Strength training: you broke down a lot of muscles during the race season. Time to build strength. Not only will this help you with power but this will aide you in preventing injuries.
Yoga/Pilates: Great time of year to incorporate Yoga or Pilates into your routine. Improved strength, flexibility and symmetry
Pool: Time to focus on improving your stroke, body position, kick and arm turnover. Get videotaped and work with a reputable coach. Join a masters program
Running Drills: Drills and speed skills at this time of year produce improved running economy. Shorter more frequent runs versus fewer longer runs
Cycling Drills: Speed skills such as spin ups, higher cadence work, ILT’s,( Isolated Leg Training) improve your cycling efficiencies. Sessions on the trainer are shorter although if the weather cooperate there is nothing wrong with a long slow ride in zone 2.


So this off season get rest, slow down, analyze your form and incorporate the necessary work to make improvements when you don’t have the pressure of getting fast for an upcoming race. If you can be patient, your chances of making physiological gains next race season have just improved.

Peter S. Alfino is the owner of Mile High Multisport, LLC. He is a level II USAT certified coach based on of Highlands Ranch Colorado. Contact him at Pete@milehighmultisport.com

 

Original posting here

Tri Coach Tuesday: Time to Reflect

As the 2018 race season comes to a close, it is time to reflect upon all things training and racing. Reflection defined means “serious thought or consideration.” Whether you are an age group athlete or a pro, a middle of the packer or you’re just happy to finish, reflection will provide great insight into the next steps of your journey.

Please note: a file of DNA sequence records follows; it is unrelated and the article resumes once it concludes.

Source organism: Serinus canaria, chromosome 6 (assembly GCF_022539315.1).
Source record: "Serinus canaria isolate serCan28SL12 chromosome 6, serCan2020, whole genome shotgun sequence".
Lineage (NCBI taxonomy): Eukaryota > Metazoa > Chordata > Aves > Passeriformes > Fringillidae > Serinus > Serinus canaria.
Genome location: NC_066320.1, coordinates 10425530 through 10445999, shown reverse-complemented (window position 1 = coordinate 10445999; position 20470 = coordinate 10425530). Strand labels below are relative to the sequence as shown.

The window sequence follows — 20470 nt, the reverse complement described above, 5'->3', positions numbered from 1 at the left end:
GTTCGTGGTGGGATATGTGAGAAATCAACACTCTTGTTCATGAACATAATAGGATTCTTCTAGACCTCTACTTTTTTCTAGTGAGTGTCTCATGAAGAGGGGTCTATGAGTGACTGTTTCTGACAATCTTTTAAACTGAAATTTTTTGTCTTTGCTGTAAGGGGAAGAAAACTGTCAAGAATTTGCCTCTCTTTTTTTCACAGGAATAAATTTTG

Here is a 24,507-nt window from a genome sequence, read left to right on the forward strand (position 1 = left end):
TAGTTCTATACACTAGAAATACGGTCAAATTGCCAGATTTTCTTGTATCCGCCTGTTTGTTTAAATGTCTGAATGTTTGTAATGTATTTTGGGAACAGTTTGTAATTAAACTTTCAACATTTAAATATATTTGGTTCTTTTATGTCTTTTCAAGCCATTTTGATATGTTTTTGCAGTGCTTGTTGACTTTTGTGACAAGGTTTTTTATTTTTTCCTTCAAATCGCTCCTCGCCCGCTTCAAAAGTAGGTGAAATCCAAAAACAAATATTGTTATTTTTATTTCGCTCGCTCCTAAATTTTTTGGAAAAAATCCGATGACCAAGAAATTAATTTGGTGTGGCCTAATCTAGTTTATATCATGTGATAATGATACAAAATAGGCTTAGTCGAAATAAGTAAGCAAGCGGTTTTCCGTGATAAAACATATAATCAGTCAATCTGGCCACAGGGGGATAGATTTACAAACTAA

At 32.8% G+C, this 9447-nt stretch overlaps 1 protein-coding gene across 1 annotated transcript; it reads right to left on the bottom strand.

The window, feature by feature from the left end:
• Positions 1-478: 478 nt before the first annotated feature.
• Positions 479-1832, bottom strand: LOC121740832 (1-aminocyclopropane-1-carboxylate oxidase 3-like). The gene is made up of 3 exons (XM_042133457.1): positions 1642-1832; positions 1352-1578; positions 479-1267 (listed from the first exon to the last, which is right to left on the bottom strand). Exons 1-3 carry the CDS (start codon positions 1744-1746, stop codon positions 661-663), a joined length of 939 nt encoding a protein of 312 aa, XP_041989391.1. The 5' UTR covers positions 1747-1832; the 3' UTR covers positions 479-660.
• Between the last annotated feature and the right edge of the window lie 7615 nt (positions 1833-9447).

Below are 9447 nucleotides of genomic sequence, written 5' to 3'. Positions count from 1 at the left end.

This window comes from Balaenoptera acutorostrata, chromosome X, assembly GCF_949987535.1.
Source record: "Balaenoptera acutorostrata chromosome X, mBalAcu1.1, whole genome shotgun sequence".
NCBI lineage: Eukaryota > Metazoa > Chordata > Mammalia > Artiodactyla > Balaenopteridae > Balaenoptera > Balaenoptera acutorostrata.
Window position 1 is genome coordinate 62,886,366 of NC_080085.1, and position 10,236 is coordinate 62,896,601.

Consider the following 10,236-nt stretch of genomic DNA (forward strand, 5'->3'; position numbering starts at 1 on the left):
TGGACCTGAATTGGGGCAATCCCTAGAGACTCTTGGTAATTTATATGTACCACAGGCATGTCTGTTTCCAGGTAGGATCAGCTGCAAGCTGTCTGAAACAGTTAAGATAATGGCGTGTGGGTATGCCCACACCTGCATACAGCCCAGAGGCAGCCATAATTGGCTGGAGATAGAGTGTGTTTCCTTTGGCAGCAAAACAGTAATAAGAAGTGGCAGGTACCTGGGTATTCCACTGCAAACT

Designate a time on your calendar to sit down for 45 minutes and allow yourself time to reflect.  If you are like many athletes, you may need that appointment to be listed on your training plan to add the accountability.  Protect the time and deem it to be as important as any of the training segments that you completed. Take the 5/5/5 approach.  Focus your reflection on 5 celebrations, 5 challenges and 5 goals from your past year.

Read Coach Kim’s full blog post here

 

Tri coach Tuesday: How to Avoid a Stress Fracture

As athletes strive to improve themselves and their performances, they often push themselves to the point of injury.

The inherent cross training by multisport athletes can decrease the number of injuries, but unfortunately it does not eliminate them. Overuse bone injuries occur primarily during the running phase of training and racing and are more common with high running mileage and in individuals training for long course events.

Overuse injuries to bone encompasses a spectrum, from bone inflammation (stress reactions) to small fractures on one side of the bone (stress fractures), to breaks all the way through the bone. Stress fractures are a result of accumulative micro damage to bones from impact, which can lead to small or large breaks.

Bone is dynamic tissue with constant bony absorption and deposition stimulated by bone stress. Micro damage is a normal process that occurs with activity and is correlated with intensity and the amount of impact.

The body usually heals the micro damage before it can accumulate, and during the healing process, the body lays down extra bone to strengthen and prevent future injuries. This process is how athletes can improve their bone density. Unfortunately, there are times when athletes overwhelm their body’s ability to heal the bone stress and the damage accumulates to the point of localized inflammation or fracture.

The factors that are correlated with increased bony damage include: high running mileage, training errors, low bone density, high ridged arches, inappropriate foot wear, leg length discrepancies, and other malalignments. The most common of these factors that I see in the office are training errors, too much too soon, and inadequate recovery time, but all of them need to be considered.